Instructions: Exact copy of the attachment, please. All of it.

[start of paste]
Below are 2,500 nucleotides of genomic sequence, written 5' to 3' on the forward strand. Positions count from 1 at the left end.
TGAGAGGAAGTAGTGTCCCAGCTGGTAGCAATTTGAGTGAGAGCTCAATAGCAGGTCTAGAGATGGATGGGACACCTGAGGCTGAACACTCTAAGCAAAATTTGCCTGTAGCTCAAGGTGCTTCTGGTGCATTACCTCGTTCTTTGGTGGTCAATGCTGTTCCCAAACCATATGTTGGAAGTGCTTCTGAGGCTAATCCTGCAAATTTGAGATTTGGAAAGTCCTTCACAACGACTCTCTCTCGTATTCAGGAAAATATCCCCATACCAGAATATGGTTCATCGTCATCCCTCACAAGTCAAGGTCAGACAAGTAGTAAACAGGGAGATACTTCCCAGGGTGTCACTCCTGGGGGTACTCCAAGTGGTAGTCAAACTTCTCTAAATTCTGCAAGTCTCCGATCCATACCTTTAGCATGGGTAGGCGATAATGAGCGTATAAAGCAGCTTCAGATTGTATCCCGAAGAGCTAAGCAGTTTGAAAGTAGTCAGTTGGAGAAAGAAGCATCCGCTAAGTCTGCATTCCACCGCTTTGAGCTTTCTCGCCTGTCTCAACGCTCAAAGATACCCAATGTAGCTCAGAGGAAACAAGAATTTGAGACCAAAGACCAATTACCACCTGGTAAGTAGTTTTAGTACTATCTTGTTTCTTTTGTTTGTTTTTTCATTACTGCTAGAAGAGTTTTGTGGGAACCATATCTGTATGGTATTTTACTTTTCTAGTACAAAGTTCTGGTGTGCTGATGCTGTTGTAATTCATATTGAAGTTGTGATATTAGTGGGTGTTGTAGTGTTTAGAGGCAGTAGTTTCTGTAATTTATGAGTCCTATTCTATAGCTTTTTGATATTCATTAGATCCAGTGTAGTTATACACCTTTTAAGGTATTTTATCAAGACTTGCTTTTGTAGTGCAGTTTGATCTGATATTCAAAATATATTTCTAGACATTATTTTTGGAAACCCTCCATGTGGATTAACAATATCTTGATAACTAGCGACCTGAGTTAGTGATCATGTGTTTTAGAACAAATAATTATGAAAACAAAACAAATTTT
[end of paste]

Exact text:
Below are 2,500 nucleotides of genomic sequence, written 5' to 3' on the forward strand. Positions count from 1 at the left end.
TGAGAGGAAGTAGTGTCCCAGCTGGTAGCAATTTGAGTGAGAGCTCAATAGCAGGTCTAGAGATGGATGGGACACCTGAGGCTGAACACTCTAAGCAAAATTTGCCTGTAGCTCAAGGTGCTTCTGGTGCATTACCTCGTTCTTTGGTGGTCAATGCTGTTCCCAAACCATATGTTGGAAGTGCTTCTGAGGCTAATCCTGCAAATTTGAGATTTGGAAAGTCCTTCACAACGACTCTCTCTCGTATTCAGGAAAATATCCCCATACCAGAATATGGTTCATCGTCATCCCTCACAAGTCAAGGTCAGACAAGTAGTAAACAGGGAGATACTTCCCAGGGTGTCACTCCTGGGGGTACTCCAAGTGGTAGTCAAACTTCTCTAAATTCTGCAAGTCTCCGATCCATACCTTTAGCATGGGTAGGCGATAATGAGCGTATAAAGCAGCTTCAGATTGTATCCCGAAGAGCTAAGCAGTTTGAAAGTAGTCAGTTGGAGAAAGAAGCATCCGCTAAGTCTGCATTCCACCGCTTTGAGCTTTCTCGCCTGTCTCAACGCTCAAAGATACCCAATGTAGCTCAGAGGAAACAAGAATTTGAGACCAAAGACCAATTACCACCTGGTAAGTAGTTTTAGTACTATCTTGTTTCTTTTGTTTGTTTTTTCATTACTGCTAGAAGAGTTTTGTGGGAACCATATCTGTATGGTATTTTACTTTTCTAGTACAAAGTTCTGGTGTGCTGATGCTGTTGTAATTCATATTGAAGTTGTGATATTAGTGGGTGTTGTAGTGTTTAGAGGCAGTAGTTTCTGTAATTTATGAGTCCTATTCTATAGCTTTTTGATATTCATTAGATCCAGTGTAGTTATACACCTTTTAAGGTATTTTATCAAGACTTGCTTTTGTAGTGCAGTTTGATCTGATATTCAAAATATATTTCTAGACATTATTTTTGGAAACCCTCCATGTGGATTAACAATATCTTGATAACTAGCGACCTGAGTTAGTGATCATGTGTTTTAGAACAAATAATTATGAAAACAAAACAAATTTT